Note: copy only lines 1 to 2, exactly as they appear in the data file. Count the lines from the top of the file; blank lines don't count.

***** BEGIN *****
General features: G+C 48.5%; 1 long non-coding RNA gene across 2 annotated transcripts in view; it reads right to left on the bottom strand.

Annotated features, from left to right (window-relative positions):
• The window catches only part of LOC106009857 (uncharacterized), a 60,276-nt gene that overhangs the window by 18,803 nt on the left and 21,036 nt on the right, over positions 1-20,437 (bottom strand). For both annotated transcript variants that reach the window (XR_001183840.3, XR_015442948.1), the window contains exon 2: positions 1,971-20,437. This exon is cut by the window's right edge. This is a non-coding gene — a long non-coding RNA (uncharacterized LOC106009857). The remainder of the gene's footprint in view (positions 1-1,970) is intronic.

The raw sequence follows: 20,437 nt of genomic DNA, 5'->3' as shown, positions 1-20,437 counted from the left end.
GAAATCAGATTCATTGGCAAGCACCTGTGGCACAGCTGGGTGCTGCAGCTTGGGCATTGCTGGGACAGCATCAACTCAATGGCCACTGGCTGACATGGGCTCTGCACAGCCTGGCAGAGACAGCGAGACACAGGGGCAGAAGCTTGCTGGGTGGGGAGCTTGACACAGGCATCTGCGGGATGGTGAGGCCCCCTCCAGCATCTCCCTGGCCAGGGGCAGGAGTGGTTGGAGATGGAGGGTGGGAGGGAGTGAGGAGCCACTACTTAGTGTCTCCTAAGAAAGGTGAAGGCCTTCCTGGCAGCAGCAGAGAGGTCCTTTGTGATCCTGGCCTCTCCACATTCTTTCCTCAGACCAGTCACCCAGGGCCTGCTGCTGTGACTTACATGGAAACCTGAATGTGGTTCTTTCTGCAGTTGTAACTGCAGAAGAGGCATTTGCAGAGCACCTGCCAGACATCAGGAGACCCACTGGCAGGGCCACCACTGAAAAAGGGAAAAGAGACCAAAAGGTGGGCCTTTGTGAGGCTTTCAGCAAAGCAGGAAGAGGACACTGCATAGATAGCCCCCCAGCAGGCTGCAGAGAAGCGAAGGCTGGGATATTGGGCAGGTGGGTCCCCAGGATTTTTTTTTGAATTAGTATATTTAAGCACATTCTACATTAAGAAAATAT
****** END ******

General features: G+C 48.5%; 1 long non-coding RNA gene across 2 annotated transcripts in view; it reads right to left on the bottom strand.

Annotated features, from left to right (window-relative positions):